3 Key Crisis Response Considerations for Grocers

Depending on where you live, you may be entering your 7th week under a stay at home order. Your local retailers are closed. Your favorite restaurant is only doing take-out or delivery. Yet, we all know the one industry that has been open through it all — Grocery. Wow. It is amazing what grocers have learned and shared about their efforts to keep employees safe and consumers — you and me — fed. If you don’t think the staid grocery industry can learn new tricks, then you haven’t read Kroger’s Blueprint for Business. A must-read for anyone managing or servicing physical locations. 

The fact is, the timeframe of this pandemic is not clear. Some countries, states, and counties are working to get back to normal, while others are not ready to take that step. No matter what, the grocery, retail, restaurant, convenience store industries are still managing a business and societal crisis. ServiceChannel was able to talk with the Head of Facilities Management at one of our national grocery chain customers and he shared how his organization has developed their crisis response plan: 

1. Your Relationships With Provider Partners

More than ever, it’s important to have a relationship with providers you can count on. According to our interviewee, the crisis has brought forth the importance of transparency in evaluating providers. He notes, “For our facilities, we needed to engage with a number of response cleaning and disinfecting companies and quickly saw that the better companies were upfront in acknowledging they were unable to accommodate, while less than great companies took on more than they could handle, overpromised, and under-delivered.”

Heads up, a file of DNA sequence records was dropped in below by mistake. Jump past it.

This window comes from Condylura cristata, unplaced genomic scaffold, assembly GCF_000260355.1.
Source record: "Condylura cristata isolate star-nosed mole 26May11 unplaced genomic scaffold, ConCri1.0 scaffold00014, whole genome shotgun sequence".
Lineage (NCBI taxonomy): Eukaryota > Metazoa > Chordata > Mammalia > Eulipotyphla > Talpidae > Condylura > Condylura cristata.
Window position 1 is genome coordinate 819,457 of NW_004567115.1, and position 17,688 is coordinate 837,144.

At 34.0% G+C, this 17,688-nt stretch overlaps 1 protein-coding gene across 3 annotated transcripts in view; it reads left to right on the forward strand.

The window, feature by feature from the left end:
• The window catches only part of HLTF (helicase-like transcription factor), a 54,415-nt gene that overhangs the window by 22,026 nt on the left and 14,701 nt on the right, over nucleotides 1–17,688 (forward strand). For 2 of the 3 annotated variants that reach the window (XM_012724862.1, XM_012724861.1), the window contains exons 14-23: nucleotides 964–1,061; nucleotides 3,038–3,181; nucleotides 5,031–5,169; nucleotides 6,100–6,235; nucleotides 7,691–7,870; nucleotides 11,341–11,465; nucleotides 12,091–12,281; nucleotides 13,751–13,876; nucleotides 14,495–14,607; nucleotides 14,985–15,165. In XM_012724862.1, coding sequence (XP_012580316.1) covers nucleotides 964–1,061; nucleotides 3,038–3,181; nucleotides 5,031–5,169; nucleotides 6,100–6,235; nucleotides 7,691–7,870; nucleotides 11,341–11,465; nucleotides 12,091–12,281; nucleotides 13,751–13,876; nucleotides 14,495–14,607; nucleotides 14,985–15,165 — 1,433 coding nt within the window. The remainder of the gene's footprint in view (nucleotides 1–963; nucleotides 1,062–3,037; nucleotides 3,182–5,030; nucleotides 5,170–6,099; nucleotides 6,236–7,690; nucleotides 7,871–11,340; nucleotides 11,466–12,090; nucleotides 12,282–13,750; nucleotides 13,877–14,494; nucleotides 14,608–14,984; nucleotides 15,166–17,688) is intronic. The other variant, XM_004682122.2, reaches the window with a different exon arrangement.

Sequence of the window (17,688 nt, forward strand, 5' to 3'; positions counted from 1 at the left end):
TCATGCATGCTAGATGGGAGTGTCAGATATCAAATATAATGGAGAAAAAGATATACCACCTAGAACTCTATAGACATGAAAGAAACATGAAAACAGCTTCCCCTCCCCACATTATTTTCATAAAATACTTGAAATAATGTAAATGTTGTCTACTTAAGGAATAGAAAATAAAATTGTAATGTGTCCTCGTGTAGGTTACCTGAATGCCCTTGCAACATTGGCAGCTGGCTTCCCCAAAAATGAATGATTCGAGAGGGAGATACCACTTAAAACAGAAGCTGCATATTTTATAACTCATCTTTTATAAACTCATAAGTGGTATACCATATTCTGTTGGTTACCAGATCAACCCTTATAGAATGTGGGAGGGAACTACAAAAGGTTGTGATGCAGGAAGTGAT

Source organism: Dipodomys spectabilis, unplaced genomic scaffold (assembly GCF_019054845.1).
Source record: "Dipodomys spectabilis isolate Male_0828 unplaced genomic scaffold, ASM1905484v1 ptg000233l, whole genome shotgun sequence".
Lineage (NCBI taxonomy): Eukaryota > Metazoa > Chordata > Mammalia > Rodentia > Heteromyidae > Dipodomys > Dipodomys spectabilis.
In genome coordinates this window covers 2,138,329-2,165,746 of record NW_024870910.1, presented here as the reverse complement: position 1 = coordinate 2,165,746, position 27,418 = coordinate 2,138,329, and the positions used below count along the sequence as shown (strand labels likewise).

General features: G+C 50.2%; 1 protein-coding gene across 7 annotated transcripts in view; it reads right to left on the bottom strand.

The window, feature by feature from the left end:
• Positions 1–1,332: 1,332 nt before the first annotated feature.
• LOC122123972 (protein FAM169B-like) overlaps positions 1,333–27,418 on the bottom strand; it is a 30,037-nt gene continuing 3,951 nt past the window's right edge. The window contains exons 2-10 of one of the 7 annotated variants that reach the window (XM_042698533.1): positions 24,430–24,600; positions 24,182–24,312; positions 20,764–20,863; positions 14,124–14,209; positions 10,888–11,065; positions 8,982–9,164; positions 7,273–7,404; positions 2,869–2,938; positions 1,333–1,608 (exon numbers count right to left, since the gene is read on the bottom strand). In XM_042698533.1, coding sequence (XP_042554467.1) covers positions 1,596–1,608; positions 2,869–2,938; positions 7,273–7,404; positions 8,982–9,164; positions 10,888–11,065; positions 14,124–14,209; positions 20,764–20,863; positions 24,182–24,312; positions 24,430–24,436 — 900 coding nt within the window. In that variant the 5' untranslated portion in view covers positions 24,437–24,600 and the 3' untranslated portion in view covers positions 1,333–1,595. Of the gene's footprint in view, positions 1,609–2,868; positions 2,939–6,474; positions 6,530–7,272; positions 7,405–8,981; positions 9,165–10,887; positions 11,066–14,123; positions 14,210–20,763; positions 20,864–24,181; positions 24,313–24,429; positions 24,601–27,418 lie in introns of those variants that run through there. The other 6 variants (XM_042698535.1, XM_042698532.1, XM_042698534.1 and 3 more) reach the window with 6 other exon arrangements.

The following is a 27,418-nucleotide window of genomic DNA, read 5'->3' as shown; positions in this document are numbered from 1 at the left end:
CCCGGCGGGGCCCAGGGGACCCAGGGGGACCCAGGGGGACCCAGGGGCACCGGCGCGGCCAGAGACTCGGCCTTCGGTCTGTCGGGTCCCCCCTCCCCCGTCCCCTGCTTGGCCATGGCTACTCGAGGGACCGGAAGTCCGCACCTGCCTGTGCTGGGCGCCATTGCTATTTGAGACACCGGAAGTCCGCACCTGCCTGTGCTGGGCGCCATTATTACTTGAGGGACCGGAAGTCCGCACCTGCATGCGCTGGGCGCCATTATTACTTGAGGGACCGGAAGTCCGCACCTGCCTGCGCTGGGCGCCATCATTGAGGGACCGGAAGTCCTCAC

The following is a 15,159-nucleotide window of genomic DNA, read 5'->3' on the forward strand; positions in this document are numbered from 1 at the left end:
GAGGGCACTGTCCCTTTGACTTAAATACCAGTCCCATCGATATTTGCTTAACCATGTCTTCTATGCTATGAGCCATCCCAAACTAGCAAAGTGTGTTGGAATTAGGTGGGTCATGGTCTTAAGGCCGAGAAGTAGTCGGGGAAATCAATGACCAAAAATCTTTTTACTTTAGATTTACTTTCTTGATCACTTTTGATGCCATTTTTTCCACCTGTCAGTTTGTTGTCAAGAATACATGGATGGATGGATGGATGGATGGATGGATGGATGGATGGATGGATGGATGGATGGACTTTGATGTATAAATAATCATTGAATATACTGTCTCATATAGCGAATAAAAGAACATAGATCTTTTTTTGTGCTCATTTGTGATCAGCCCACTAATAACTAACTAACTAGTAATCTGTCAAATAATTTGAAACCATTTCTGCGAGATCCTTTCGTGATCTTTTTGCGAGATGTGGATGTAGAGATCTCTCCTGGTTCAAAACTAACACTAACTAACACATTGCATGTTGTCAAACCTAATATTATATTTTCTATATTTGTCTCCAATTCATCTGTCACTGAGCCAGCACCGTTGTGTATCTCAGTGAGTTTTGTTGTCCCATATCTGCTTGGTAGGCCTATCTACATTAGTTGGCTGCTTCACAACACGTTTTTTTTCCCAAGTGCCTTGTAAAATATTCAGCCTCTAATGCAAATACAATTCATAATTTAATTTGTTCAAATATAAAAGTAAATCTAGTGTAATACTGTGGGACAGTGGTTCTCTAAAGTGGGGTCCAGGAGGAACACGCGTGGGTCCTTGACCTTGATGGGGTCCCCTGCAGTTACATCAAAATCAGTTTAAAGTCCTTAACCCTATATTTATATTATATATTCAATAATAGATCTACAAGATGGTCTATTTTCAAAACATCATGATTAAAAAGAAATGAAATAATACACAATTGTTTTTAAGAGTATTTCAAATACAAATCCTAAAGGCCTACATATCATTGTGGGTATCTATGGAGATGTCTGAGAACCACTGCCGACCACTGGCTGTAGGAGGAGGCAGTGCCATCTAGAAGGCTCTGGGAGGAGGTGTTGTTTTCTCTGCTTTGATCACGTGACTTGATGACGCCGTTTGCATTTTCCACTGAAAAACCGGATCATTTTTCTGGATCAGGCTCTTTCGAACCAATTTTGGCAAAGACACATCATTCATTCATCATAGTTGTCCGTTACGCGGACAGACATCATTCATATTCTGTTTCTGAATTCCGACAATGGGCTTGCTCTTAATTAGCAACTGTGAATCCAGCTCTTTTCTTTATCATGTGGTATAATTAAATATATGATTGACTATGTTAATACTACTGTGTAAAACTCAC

What can you do as a facilities manager to make sure you are getting the best service under these circumstances? Be honest and straightforward when evaluating providers. Ask providers what challenges they’re having with their own staffing. Now is the time to be upfront about your needs and find out if they have the bandwidth to make your company a priority amongst their current workflow. 

As a grocery store, you are an essential business — do the providers you’re working with understand they too are indirectly essential as well? As the same Head of Facilities puts it, “The goods we provide to the community are critical and essential. We consider ourselves a vital part of the communities we reside in and want partners who can see their direct or indirect role in that.” 

It’s also more important than ever to minimize the downtime of critical assets, particularly refrigeration and HVAC assets. People are going to the grocery store to buy in bulk, and they’re looking for essential items like milk, eggs, bread, frozen food, fresh fruit and vegetables, and more. Grocery stores need to be prepared for this increased need and ensure that their refrigeration and HVAC are working at their best and can keep food fresh. 

During this time, customers are at a heightened sensitivity to things that are out of the ordinary, so make sure all assets are working properly, work orders are taken care of, and preventative maintenance continues to be regularly scheduled.

2. Changes in Facility Layout and Operations

As the CDC and government continue making new safety recommendations, you’ve likely made changes to your grocery store’s physical layout to assist with physical distancing. You may have already implemented changes such as signage and sneeze guards, or have shut down specific aspects of your grocery store like self-service food bars, dining areas, and bulk bins.